Wildfires, plastic pipes, and the dangerous contamination of drinking water

Wildfires have been linked with causing the contamination of drinking water through heating up plastic pipes so that chemicals leech into the water
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The wildfires which raged through California in 2020 were headline news around the world for the devastation that they caused to homes and the environment. Now, a new threat posed by mother nature burning everything to the ground has been discovered – the contamination of drinking water caused by a dangerous combination of wildfires and plastic pipes.

Experts in the United States had long been baffled by the presence of chemicals in the public water supply. Throughout 2017 and 2018, toxicity levels comparable to hazardous waste being dumped into water were discovered in underground distribution networks where contamination should have been all but impossible.

Extensive testing could find no trace of polluted water leaving treatment plants. There were no unnatural levels of contamination in water sources such as likes and reservoirs either. Yet by the time water had passed through pipework systems to reach homes and businesses, it was toxic enough to pose a threat to human health.

Benzene was the problematic compound which was entering the supply chain somewhere. Benzene is a carcinogen, meaning that those exposed to high doses face an increased risk of cancer in the long term.

In the short term, it can cause headaches, skin irritation, throat irritation, dizziness and in extreme cases, unconsciousness. There was clearly a very real threat to human health but still there seemed to be no clear cause as to what was behind the pollution.

The most polluted samples of water analysed had benzene present at a level 8,000 times the federal drinking water limit. This is 200 times the level which causes immediate health risks.

Eventually, it was realised that the contamination of public water was occurring in direct correlation to when wildfires were at their strongest. The scientists now had a theory – that heat from the wildfires was affecting pipework and causing subsequent contamination.

To test the theory, researchers took the types of plastics used on the public supply network, including polyvinyl chloride (PVC), high-density polyethylene (HDPE) and crosslinked polyethylene (PEX), and exposed them to temperatures of around 200°C.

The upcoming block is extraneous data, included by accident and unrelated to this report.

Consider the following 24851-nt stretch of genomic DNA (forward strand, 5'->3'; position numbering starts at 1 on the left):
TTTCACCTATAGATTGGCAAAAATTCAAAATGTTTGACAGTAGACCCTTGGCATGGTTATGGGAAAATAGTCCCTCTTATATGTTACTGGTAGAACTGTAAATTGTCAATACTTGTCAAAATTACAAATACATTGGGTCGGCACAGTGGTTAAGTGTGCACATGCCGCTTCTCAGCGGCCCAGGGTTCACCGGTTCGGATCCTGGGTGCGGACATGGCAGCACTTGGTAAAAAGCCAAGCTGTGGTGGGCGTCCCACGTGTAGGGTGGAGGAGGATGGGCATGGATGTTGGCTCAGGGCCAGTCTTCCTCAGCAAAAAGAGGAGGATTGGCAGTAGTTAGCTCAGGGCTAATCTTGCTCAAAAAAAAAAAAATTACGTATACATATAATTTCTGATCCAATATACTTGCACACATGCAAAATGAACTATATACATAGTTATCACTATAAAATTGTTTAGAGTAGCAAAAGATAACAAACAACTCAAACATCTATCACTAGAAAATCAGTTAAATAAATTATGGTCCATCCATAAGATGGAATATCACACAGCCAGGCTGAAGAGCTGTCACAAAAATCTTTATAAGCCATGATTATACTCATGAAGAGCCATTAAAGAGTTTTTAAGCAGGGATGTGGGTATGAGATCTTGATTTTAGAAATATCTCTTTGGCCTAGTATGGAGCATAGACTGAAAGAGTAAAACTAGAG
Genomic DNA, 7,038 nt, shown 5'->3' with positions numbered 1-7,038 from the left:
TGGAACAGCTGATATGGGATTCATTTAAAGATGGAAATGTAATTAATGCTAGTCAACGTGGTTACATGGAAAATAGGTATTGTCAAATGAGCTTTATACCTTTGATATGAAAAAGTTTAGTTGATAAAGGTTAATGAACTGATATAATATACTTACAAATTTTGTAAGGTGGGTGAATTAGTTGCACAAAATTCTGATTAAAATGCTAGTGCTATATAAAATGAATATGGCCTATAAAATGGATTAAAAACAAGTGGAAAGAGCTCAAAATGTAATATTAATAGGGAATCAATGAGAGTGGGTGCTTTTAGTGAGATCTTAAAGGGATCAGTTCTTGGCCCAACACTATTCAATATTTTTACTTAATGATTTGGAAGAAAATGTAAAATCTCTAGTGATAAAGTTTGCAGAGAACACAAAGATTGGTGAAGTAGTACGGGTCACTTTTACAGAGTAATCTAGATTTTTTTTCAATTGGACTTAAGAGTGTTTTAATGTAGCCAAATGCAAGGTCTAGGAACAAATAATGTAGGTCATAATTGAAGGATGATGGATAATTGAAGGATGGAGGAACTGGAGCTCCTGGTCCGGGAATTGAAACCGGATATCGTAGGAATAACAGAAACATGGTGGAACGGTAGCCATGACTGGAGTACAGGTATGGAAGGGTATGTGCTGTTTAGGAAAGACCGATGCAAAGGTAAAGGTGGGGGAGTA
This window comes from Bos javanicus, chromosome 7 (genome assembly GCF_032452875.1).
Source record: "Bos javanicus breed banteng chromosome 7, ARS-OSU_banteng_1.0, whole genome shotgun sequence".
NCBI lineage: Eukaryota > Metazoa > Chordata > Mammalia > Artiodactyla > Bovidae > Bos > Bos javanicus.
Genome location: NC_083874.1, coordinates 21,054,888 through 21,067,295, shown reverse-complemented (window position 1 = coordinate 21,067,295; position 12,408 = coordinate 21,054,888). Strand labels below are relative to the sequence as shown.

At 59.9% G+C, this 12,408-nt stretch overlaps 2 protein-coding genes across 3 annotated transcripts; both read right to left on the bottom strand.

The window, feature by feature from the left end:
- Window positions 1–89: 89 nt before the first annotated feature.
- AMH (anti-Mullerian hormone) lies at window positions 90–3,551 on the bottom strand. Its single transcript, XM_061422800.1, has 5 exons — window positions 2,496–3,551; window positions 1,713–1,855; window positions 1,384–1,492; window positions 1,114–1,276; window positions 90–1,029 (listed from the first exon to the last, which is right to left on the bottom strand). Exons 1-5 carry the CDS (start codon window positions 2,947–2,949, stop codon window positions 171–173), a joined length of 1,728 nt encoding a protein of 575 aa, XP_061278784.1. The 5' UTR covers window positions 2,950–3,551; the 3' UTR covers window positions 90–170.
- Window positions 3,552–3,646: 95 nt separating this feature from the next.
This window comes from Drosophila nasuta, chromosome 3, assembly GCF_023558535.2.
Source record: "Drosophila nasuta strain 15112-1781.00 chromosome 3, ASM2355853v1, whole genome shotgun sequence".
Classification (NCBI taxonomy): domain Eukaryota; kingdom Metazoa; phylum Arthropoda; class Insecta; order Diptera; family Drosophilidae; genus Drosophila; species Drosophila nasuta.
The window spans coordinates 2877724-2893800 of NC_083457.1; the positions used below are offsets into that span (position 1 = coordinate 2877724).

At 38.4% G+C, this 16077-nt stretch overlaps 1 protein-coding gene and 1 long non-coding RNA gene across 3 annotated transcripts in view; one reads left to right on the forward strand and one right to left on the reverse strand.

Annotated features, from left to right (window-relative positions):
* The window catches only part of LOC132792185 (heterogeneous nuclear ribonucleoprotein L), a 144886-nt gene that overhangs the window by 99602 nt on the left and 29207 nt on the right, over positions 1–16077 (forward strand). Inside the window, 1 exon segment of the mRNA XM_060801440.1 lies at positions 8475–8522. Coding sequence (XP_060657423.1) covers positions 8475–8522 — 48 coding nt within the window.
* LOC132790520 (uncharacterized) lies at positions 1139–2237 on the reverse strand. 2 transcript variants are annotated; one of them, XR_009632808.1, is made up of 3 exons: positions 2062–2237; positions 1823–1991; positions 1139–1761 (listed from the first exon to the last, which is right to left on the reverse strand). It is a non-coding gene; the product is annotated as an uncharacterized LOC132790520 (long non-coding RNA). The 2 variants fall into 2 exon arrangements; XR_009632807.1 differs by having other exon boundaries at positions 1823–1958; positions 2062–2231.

They discovered that heating up the pipes caused the release of benzene and other chemicals. When the pipes then cooled, these chemicals leached into the water, contaminating it with harmful toxins. This was happening at 200°C – at their most extreme, wildfires can reach temperatures of 760°C.

Wildfires are becoming more frequent in the west of the United States with each passing year. In 2020, there were more than 52,000 recorded fires responsible for destroying more than 17,000 structures including properties connected to the water network via plastic pipes.

Each time such buildings are devastated by the flames, the pipes running beneath them leach toxic chemicals into the public water supply. The contamination can continue for weeks and months with the subsequent clean up operation running into many millions.

It is not just underground supply pipes scorched by wildfires which can pose a contamination risk to drinking water. If a property suffers fire damage and the temperature heats up plastic piping on the public supply network, then every other property in that the local area connected to that same section of pipe is at risk of contamination. Before you know it, entire towns can be affected with hundreds of people exposed to polluted drinking water.

The big question then is what can be done to stop such contamination? Some would say ban or prevent the use of plastic pipes, but that would ramp up the cost as metal is more expensive and vulnerable to corrosion. The lifespan of plastic pipes are what makes them so attractive.

When wildfires do occur, we now at least know enough about their effect on plastic pipes to be able to restrict the impact to humans. Carrying out a plastic pipe repair is not sufficient to prevent the ongoing contamination of drinking water; instead, entire systems must be replaced to guarantee the safety of drinking water from benzene and other chemicals.

There is one final way in which the contamination of drinking water by wildfires and plastic pipes could be prevented – by reducing the number of fires themselves. Climate change is responsible for the increasing frequency with which such natural disasters happen.

If we do more to save the planet, we could help to protect our water from becoming overly harmful.

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